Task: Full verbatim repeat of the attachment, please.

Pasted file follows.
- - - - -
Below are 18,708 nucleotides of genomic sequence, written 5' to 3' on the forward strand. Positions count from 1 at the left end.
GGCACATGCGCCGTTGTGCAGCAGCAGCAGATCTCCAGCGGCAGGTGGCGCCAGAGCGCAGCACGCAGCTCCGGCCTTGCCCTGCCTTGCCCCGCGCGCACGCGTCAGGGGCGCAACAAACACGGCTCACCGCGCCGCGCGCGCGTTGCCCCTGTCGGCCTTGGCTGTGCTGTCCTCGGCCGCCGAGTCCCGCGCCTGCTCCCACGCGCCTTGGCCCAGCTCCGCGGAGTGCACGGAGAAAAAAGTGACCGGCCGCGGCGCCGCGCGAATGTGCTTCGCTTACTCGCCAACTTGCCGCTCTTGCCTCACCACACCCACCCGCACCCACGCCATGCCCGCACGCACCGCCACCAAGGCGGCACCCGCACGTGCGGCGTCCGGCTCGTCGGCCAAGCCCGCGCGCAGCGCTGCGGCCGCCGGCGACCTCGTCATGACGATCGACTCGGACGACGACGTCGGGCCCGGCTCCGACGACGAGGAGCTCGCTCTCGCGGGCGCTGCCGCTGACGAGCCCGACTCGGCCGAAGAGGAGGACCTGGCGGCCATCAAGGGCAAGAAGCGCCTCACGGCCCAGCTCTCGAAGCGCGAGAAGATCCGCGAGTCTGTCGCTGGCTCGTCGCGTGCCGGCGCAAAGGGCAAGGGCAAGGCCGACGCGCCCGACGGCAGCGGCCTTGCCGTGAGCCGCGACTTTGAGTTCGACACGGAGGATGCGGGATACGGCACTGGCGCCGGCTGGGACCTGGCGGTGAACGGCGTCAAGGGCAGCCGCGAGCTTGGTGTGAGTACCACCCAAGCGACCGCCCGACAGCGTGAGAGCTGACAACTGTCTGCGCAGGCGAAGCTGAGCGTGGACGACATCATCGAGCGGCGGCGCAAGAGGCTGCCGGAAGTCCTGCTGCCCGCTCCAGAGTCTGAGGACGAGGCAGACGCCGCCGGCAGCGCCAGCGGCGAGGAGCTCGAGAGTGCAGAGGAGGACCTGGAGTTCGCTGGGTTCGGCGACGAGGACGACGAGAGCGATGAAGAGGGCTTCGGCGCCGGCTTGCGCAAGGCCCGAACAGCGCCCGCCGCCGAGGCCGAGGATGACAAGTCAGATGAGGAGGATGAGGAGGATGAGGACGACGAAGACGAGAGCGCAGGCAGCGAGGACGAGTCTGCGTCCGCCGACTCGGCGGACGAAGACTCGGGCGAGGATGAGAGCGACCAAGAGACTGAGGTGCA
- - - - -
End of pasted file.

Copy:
Below are 18,708 nucleotides of genomic sequence, written 5' to 3' on the forward strand. Positions count from 1 at the left end.
GGCACATGCGCCGTTGTGCAGCAGCAGCAGATCTCCAGCGGCAGGTGGCGCCAGAGCGCAGCACGCAGCTCCGGCCTTGCCCTGCCTTGCCCCGCGCGCACGCGTCAGGGGCGCAACAAACACGGCTCACCGCGCCGCGCGCGCGTTGCCCCTGTCGGCCTTGGCTGTGCTGTCCTCGGCCGCCGAGTCCCGCGCCTGCTCCCACGCGCCTTGGCCCAGCTCCGCGGAGTGCACGGAGAAAAAAGTGACCGGCCGCGGCGCCGCGCGAATGTGCTTCGCTTACTCGCCAACTTGCCGCTCTTGCCTCACCACACCCACCCGCACCCACGCCATGCCCGCACGCACCGCCACCAAGGCGGCACCCGCACGTGCGGCGTCCGGCTCGTCGGCCAAGCCCGCGCGCAGCGCTGCGGCCGCCGGCGACCTCGTCATGACGATCGACTCGGACGACGACGTCGGGCCCGGCTCCGACGACGAGGAGCTCGCTCTCGCGGGCGCTGCCGCTGACGAGCCCGACTCGGCCGAAGAGGAGGACCTGGCGGCCATCAAGGGCAAGAAGCGCCTCACGGCCCAGCTCTCGAAGCGCGAGAAGATCCGCGAGTCTGTCGCTGGCTCGTCGCGTGCCGGCGCAAAGGGCAAGGGCAAGGCCGACGCGCCCGACGGCAGCGGCCTTGCCGTGAGCCGCGACTTTGAGTTCGACACGGAGGATGCGGGATACGGCACTGGCGCCGGCTGGGACCTGGCGGTGAACGGCGTCAAGGGCAGCCGCGAGCTTGGTGTGAGTACCACCCAAGCGACCGCCCGACAGCGTGAGAGCTGACAACTGTCTGCGCAGGCGAAGCTGAGCGTGGACGACATCATCGAGCGGCGGCGCAAGAGGCTGCCGGAAGTCCTGCTGCCCGCTCCAGAGTCTGAGGACGAGGCAGACGCCGCCGGCAGCGCCAGCGGCGAGGAGCTCGAGAGTGCAGAGGAGGACCTGGAGTTCGCTGGGTTCGGCGACGAGGACGACGAGAGCGATGAAGAGGGCTTCGGCGCCGGCTTGCGCAAGGCCCGAACAGCGCCCGCCGCCGAGGCCGAGGATGACAAGTCAGATGAGGAGGATGAGGAGGATGAGGACGACGAAGACGAGAGCGCAGGCAGCGAGGACGAGTCTGCGTCCGCCGACTCGGCGGACGAAGACTCGGGCGAGGATGAGAGCGACCAAGAGACTGAGGTGCA